In another embodiment, the item data store 16 is separate from the recommendation system 10 but must be pre-processed by the recommendation system 10 to generate the item attribute data (i.e. item property data). This embodiment applies to
The rating estimation module 20 may be invoked after the user 12 has viewed a pre-specified number of items from the item data store 16. The input to the ratings estimation module 20 is the seen items and the rating predictor variables (xi's) which may be based on at least one user-specific property. The seen items are provided in the training set data supplied by the web server 14 d and the rating predictor variables (xi's) are included in the item property data provided by the item data store 16. The recommendation system 10 may be fine-tuned by specifying a minimum number of items that need to be viewed by the user 12 before the recommendation system 10 provides a recommended set of items. The quality of recommendation increases when the number of items viewed by the user 12 increases. The output provided by the rating estimation module 20 is an array of item/rating pairs or an item/rating matrix (IR).
The set of items seen by the user 12 at the time the recommendation process is begun is included in the training set T and the items in the training set are referred to as training set items. The training set T is generated by the training set generator 24 based on at least one of the items that have been seen by the user 12 by predicting ratings for those items based on the attributes of those items that are provided in the item property data and behavior specific to the user 12. To accomplish this, the training set generator 24, and more generally the ratings estimation module 20, requests the training data from the interface 14. In one embodiment of the recommendation system 10, the training set generator 30 may provide the training set in such a way as to uncover information about the user 12 as quickly as possible, perhaps by including items with a broad range of attributes. In another embodiment, the recommendation system 10 may wait for the user 12 to view a pre-specified number of items before grouping the seen items into the training set T.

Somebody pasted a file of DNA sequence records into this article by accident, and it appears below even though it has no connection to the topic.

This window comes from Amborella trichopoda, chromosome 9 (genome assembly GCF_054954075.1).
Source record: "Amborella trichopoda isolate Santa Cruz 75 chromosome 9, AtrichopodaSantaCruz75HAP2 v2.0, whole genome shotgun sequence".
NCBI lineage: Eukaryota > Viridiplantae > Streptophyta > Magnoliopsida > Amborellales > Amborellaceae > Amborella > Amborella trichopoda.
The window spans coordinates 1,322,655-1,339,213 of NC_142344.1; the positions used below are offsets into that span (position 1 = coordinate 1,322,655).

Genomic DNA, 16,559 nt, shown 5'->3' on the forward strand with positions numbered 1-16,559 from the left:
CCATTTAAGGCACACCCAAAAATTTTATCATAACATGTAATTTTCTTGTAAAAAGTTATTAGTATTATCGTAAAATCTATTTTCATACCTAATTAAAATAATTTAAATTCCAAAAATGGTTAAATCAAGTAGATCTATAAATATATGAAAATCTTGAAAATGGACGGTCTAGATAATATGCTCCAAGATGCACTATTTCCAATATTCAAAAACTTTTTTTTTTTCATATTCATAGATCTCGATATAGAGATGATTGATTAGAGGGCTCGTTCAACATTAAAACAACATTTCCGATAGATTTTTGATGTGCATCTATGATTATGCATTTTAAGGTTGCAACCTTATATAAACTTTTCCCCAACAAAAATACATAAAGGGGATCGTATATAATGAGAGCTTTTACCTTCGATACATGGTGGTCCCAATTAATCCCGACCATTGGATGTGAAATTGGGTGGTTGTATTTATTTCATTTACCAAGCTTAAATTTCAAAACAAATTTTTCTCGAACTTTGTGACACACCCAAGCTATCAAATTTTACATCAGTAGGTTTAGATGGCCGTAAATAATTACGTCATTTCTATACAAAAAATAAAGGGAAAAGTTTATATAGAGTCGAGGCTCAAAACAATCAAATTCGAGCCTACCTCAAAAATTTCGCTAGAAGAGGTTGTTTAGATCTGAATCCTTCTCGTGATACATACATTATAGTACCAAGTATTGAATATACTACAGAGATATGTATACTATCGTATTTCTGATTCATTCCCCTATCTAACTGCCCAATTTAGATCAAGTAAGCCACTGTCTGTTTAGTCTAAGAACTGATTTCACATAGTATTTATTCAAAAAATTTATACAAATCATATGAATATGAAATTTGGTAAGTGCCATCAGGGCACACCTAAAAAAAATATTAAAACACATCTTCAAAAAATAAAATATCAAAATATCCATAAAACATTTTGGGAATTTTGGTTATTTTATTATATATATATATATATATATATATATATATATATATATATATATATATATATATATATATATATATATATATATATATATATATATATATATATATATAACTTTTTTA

In general, the training set T may be a two-dimensional array in which the ith row contains information about the ith item in the training set T, the first column contains a reference to the corresponding item and the jth column (where j>1) contains the value for a rating predictor variable xj−1. The value for the rating predictor variable may be specified in different ways depending on the actual variable. Some examples of rating predictor variables include viewing time, familiarity, surprisingness, and complexity.